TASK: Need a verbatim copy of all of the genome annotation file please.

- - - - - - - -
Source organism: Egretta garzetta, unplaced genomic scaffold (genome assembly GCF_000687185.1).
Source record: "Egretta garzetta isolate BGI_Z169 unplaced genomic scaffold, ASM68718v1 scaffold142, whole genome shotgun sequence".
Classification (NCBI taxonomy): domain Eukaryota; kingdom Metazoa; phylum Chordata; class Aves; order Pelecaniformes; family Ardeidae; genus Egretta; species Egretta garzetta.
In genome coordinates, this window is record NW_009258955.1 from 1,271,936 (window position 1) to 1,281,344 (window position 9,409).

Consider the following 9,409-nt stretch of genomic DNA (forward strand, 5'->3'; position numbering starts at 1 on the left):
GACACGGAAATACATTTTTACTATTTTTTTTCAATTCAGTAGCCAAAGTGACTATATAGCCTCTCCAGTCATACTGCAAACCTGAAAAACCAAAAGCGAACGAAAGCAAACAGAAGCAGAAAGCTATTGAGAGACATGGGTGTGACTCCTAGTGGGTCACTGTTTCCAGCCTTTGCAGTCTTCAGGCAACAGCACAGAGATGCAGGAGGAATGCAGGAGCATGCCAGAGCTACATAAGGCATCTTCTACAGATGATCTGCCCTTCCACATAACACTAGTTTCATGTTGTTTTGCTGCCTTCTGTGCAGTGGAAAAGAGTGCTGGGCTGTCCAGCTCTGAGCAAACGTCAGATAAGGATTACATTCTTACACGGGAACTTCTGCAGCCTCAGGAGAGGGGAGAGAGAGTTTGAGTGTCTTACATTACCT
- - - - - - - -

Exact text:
Source organism: Egretta garzetta, unplaced genomic scaffold (genome assembly GCF_000687185.1).
Source record: "Egretta garzetta isolate BGI_Z169 unplaced genomic scaffold, ASM68718v1 scaffold142, whole genome shotgun sequence".
Classification (NCBI taxonomy): domain Eukaryota; kingdom Metazoa; phylum Chordata; class Aves; order Pelecaniformes; family Ardeidae; genus Egretta; species Egretta garzetta.
In genome coordinates, this window is record NW_009258955.1 from 1,271,936 (window position 1) to 1,281,344 (window position 9,409).

Consider the following 9,409-nt stretch of genomic DNA (forward strand, 5'->3'; position numbering starts at 1 on the left):
GACACGGAAATACATTTTTACTATTTTTTTTCAATTCAGTAGCCAAAGTGACTATATAGCCTCTCCAGTCATACTGCAAACCTGAAAAACCAAAAGCGAACGAAAGCAAACAGAAGCAGAAAGCTATTGAGAGACATGGGTGTGACTCCTAGTGGGTCACTGTTTCCAGCCTTTGCAGTCTTCAGGCAACAGCACAGAGATGCAGGAGGAATGCAGGAGCATGCCAGAGCTACATAAGGCATCTTCTACAGATGATCTGCCCTTCCACATAACACTAGTTTCATGTTGTTTTGCTGCCTTCTGTGCAGTGGAAAAGAGTGCTGGGCTGTCCAGCTCTGAGCAAACGTCAGATAAGGATTACATTCTTACACGGGAACTTCTGCAGCCTCAGGAGAGGGGAGAGAGAGTTTGAGTGTCTTACATTACCT